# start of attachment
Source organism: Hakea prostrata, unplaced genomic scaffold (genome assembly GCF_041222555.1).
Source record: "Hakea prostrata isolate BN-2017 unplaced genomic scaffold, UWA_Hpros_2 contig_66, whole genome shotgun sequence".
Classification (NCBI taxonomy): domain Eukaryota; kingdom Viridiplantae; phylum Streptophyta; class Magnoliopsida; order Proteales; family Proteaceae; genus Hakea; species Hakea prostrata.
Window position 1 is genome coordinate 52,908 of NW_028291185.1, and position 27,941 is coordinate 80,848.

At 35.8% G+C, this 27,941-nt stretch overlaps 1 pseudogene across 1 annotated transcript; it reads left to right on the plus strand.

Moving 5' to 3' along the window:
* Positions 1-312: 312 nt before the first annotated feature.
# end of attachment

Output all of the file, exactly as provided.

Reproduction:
Source organism: Hakea prostrata, unplaced genomic scaffold (genome assembly GCF_041222555.1).
Source record: "Hakea prostrata isolate BN-2017 unplaced genomic scaffold, UWA_Hpros_2 contig_66, whole genome shotgun sequence".
Classification (NCBI taxonomy): domain Eukaryota; kingdom Viridiplantae; phylum Streptophyta; class Magnoliopsida; order Proteales; family Proteaceae; genus Hakea; species Hakea prostrata.
Window position 1 is genome coordinate 52,908 of NW_028291185.1, and position 27,941 is coordinate 80,848.

At 35.8% G+C, this 27,941-nt stretch overlaps 1 pseudogene across 1 annotated transcript; it reads left to right on the plus strand.

Moving 5' to 3' along the window:
* Positions 1-312: 312 nt before the first annotated feature.